Ulysses was first published on Joyce's fortieth birthday, February 2nd, 1922 (2/2/22 that is, and the book has a recurrence of 22's). It was banned in the United States and England for more than a decade because of charges that it was too obscene. Nowadays there's far worse obscenity appearing on primetime television every night. The novel was hugely popular at the time despite its complexities (which continue to repel readers to this day), while it remained banned in America it was frequently smuggled past the borders, oftentimes people would chop the 700-page book into sections and tape it to their bodies. I recently came across a great video interview with Sylvia Beach from the 1960s in which she portrays the atmosphere at the time Ulysses was published, you can view that here.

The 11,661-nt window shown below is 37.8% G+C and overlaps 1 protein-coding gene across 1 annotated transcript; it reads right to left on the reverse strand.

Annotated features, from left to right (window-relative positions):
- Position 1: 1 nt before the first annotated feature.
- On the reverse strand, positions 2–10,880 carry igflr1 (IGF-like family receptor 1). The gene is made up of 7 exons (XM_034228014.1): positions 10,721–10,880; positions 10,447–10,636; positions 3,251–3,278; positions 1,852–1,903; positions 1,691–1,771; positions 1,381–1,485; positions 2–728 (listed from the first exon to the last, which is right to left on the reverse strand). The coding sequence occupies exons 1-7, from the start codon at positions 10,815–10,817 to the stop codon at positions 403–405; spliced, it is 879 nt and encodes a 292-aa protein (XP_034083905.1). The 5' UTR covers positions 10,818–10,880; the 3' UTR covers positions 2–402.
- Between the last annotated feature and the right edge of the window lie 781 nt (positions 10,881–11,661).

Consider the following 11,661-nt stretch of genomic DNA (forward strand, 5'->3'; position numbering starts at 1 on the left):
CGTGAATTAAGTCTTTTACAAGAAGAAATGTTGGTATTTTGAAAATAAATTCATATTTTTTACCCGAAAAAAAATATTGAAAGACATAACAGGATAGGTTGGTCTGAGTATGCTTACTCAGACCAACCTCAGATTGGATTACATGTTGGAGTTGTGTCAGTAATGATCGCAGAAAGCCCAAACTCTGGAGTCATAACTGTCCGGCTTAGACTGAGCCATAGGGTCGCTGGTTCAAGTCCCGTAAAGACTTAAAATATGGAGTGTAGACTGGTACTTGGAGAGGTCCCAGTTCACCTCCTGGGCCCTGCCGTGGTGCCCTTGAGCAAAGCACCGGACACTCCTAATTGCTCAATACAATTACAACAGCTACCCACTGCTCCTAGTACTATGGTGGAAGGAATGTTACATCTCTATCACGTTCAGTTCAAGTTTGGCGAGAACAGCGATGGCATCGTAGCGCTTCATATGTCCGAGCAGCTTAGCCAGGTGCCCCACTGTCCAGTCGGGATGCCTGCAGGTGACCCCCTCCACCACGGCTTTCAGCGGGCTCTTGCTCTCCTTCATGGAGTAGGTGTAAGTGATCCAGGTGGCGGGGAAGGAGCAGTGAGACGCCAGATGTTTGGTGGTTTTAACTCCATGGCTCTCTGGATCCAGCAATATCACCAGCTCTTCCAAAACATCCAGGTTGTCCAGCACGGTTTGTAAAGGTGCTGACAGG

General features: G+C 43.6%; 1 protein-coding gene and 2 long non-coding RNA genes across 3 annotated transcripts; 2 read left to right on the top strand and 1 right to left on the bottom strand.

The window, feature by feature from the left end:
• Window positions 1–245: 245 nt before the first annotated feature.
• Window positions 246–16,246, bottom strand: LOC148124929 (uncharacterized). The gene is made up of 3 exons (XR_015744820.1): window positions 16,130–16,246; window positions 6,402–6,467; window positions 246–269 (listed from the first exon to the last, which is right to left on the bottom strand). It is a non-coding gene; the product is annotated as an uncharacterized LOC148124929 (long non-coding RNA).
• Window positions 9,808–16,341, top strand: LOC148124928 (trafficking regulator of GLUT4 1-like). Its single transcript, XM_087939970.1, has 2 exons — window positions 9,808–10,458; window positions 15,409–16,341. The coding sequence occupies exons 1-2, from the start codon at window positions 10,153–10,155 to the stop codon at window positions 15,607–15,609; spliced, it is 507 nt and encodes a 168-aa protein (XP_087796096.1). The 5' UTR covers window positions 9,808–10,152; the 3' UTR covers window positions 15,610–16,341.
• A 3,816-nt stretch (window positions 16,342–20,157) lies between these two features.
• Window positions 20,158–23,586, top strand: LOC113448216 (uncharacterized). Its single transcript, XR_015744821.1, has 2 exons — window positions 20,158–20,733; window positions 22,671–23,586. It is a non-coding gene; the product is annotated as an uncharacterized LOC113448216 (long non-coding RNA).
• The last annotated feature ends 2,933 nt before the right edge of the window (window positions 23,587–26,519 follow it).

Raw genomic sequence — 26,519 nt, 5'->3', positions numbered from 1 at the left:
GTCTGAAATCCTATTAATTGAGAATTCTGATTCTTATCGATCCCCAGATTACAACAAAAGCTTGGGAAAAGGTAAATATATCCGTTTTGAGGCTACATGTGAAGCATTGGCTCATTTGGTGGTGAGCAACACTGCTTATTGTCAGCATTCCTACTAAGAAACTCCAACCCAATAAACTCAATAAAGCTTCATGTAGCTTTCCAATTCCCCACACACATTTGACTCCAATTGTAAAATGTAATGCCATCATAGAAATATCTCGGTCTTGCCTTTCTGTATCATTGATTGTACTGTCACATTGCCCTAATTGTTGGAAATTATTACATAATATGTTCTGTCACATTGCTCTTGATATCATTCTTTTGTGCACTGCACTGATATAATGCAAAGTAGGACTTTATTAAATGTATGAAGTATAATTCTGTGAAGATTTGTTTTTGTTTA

Shortly after Ulysses was published, Joyce began working with the leftover notes he had (his stacks of notes were once weighed at something like 15 pounds---15 pounds of little pieces of paper, that is) and developed the material for his next book. Whereas Ulysses was the story of the day, detailing the journeying of two characters through one single day in Dublin, his next book was to be a book of the night, delving deeply into the collective unconscious. Once again, his new book was released in serial form through literary magazines but now the public was almost completely baffled. The new work seemed like gibberish. Many of his most ardent supporters (Ezra Pound, Sylvia Beach, his brother Stanislaus) began to question his sanity or accuse him of wasting his talents.